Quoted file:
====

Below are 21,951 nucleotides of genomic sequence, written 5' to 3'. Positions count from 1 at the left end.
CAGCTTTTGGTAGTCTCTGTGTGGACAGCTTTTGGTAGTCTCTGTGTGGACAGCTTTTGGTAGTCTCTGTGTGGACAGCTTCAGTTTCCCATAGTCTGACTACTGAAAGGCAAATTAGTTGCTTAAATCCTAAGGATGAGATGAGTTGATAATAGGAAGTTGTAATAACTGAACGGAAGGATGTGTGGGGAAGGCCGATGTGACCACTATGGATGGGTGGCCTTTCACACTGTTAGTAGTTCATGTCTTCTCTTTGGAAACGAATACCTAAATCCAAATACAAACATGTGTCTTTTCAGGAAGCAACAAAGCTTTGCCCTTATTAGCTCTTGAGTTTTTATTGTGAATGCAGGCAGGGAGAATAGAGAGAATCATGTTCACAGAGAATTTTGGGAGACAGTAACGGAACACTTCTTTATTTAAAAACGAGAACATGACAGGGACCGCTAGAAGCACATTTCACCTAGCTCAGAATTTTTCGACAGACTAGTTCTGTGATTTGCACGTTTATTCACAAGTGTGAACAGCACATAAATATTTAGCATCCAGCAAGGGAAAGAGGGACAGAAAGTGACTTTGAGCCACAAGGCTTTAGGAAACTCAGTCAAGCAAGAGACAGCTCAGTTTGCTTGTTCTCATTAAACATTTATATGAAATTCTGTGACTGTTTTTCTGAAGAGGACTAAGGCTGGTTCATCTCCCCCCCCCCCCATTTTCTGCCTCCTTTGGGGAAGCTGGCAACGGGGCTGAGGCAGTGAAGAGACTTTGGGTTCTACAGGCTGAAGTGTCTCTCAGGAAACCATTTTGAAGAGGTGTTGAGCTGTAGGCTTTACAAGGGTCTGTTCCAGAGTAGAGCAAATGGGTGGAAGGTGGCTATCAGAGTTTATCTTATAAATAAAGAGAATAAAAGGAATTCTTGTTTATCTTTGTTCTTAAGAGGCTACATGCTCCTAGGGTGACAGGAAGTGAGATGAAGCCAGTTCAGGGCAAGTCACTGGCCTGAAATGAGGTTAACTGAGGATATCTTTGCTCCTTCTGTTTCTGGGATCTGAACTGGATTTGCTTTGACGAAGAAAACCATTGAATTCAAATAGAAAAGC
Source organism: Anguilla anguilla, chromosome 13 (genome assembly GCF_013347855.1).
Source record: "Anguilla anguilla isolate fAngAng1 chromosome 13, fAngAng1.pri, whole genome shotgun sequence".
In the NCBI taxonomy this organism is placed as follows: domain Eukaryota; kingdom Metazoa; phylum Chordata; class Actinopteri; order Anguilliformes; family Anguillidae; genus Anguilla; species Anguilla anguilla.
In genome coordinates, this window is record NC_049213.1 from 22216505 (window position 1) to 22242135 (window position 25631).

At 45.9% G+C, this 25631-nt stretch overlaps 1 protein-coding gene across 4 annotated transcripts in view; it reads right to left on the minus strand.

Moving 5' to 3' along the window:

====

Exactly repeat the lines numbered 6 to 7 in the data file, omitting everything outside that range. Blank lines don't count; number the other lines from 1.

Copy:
In genome coordinates, this window is record NC_049213.1 from 22216505 (window position 1) to 22242135 (window position 25631).

At 45.9% G+C, this 25631-nt stretch overlaps 1 protein-coding gene across 4 annotated transcripts in view; it reads right to left on the minus strand.